Hydrochloric Acid

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Hydrochloric acid (HCl):

Hydrochloric acid is a strong and corrosive acid that is often used as a reagent in laboratories.
It is made by dissolving hydrogen chloride in water. 17
Hydrochloric acid is polar substance and has a linear shape with an electronegativity difference of 0.9; it has weak dipole-dipole forces/bonds between its molecules (intermolecular forces) and polar covalent forces/bonds between the chloride and hydrogen ions (Intramolecular forces). (5) HCl has a molar mass of 36.4609 g.mol-1. HCl is fully miscible in water as it forms hydrogen bonds with the water. Hydrochloric acid has a melting point of 247K and a boiling point of 321K if in a 38% solution. 17
HCl has many uses in industry.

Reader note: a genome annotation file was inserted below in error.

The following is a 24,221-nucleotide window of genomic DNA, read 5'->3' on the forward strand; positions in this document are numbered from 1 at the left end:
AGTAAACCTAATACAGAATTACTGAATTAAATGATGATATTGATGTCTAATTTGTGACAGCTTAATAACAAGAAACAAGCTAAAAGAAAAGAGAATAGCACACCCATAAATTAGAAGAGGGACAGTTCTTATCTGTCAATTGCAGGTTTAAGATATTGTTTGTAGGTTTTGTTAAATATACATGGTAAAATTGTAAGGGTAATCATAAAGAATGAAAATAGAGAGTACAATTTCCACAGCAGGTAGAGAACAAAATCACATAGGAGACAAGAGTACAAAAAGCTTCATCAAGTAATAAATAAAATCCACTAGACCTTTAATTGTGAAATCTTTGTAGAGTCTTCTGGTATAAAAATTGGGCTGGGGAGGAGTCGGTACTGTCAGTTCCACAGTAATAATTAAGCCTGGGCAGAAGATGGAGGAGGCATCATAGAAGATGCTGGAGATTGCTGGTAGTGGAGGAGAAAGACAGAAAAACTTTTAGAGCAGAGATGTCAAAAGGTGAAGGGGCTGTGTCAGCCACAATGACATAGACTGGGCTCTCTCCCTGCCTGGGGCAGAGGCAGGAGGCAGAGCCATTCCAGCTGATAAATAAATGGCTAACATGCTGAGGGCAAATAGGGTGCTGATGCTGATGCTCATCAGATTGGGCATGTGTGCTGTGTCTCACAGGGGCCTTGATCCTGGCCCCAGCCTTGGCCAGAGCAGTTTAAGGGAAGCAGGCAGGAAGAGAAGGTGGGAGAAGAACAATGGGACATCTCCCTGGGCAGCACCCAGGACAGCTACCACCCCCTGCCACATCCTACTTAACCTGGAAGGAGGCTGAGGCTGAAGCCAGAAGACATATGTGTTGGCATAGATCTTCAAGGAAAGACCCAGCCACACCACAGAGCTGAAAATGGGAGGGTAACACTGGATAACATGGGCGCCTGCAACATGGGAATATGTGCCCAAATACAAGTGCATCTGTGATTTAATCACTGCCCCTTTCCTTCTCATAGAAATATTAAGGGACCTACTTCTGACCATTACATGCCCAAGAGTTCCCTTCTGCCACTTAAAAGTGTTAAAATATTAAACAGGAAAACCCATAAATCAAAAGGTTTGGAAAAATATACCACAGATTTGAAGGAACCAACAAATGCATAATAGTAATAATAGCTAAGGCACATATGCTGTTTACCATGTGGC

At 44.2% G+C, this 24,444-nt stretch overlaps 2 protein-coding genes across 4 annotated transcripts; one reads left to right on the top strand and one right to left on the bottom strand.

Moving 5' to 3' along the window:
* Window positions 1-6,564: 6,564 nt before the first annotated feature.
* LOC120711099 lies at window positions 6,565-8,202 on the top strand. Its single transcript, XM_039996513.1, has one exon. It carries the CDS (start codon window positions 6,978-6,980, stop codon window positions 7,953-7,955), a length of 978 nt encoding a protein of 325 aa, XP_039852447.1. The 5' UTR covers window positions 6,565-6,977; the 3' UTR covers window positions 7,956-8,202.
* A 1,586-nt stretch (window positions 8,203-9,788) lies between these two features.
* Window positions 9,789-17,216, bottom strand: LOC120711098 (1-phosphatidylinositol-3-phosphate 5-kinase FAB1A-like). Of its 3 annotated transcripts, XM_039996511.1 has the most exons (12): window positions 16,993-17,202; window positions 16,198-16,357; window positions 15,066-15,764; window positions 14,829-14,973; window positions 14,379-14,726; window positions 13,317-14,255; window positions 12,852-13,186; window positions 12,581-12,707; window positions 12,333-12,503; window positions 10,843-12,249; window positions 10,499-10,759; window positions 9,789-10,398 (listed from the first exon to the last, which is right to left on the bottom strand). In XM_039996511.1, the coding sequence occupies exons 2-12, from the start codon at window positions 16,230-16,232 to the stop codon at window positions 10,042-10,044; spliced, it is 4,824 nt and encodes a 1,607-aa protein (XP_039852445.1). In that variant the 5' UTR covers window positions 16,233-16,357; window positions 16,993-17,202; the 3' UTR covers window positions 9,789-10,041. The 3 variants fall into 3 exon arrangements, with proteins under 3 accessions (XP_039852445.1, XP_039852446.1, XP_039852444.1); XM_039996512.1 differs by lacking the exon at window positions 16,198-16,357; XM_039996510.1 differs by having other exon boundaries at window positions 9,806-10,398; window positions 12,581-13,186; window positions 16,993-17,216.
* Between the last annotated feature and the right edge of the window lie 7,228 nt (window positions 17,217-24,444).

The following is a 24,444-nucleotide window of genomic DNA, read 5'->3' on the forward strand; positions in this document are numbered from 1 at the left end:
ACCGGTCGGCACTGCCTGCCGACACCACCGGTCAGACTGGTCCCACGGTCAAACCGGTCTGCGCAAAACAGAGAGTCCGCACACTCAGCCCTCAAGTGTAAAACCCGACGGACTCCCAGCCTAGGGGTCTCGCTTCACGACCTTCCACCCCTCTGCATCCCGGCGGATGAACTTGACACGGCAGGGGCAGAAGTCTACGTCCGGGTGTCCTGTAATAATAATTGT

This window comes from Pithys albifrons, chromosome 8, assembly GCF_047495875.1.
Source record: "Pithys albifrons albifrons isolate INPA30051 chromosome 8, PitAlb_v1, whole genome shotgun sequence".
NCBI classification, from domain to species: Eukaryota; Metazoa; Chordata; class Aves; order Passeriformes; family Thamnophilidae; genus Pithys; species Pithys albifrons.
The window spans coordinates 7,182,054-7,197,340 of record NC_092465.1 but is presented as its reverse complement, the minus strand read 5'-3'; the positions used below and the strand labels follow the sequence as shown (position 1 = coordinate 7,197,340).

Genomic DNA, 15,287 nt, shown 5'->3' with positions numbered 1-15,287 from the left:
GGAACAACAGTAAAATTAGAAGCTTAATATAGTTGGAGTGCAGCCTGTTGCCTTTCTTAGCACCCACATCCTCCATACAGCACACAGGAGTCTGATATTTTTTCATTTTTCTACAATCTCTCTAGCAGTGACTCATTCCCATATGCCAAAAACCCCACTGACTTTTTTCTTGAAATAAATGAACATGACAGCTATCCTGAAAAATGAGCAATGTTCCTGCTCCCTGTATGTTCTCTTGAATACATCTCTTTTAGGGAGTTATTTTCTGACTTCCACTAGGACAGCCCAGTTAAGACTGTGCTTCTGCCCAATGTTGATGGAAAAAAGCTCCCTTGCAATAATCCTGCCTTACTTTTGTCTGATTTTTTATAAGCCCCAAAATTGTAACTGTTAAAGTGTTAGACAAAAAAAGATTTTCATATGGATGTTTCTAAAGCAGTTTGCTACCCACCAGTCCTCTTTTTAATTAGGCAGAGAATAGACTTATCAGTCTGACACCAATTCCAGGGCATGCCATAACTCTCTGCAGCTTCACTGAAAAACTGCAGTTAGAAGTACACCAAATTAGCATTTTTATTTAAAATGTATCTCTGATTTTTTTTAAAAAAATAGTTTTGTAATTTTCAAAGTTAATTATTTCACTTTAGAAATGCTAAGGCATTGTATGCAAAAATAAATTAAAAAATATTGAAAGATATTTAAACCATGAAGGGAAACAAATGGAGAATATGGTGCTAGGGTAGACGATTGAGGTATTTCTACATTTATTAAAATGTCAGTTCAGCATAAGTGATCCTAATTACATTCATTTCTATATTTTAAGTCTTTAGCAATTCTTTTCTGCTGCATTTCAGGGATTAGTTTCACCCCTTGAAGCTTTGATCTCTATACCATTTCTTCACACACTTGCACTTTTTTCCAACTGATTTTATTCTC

It is used in the production of dyes, fertilizers, and chlorides as well as in electroplating and in the photographic, textile and rubber industries.
Hydrochloric acid is a dangerous substance and is corrosive
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Oxalic acid is both a Bronsted-Lowry and an Arrhenius acid. 10

It mainly exists as H2C2O4.2H2O, which is known as oxalic acid dihydrate. The 2H2O attached to the oxalic acid means that for every one molecule of Oxalic acid there is, there will be 2 molecules of water. This makes it predictable and allows for the standardization of NaOH. The reaction between NaOH and Oxalic acid dihydrate is as follows:

H2C2O4 .2H2O + 2NaOH → Na2C2O4 + 4H2O

This is a neutralization reaction between an acid and a base.

Oxalic acid dihydrate is a diprotic acid acid and can therefore give away 2 protons (hydrogen ions). It is a reducing agent. Oxalic acid dihydrate is a primary standard acid which is a solid acid and whose mass is an accurate measure of the number of moles of H+ ions it will furnish and is therefore used in the titration with
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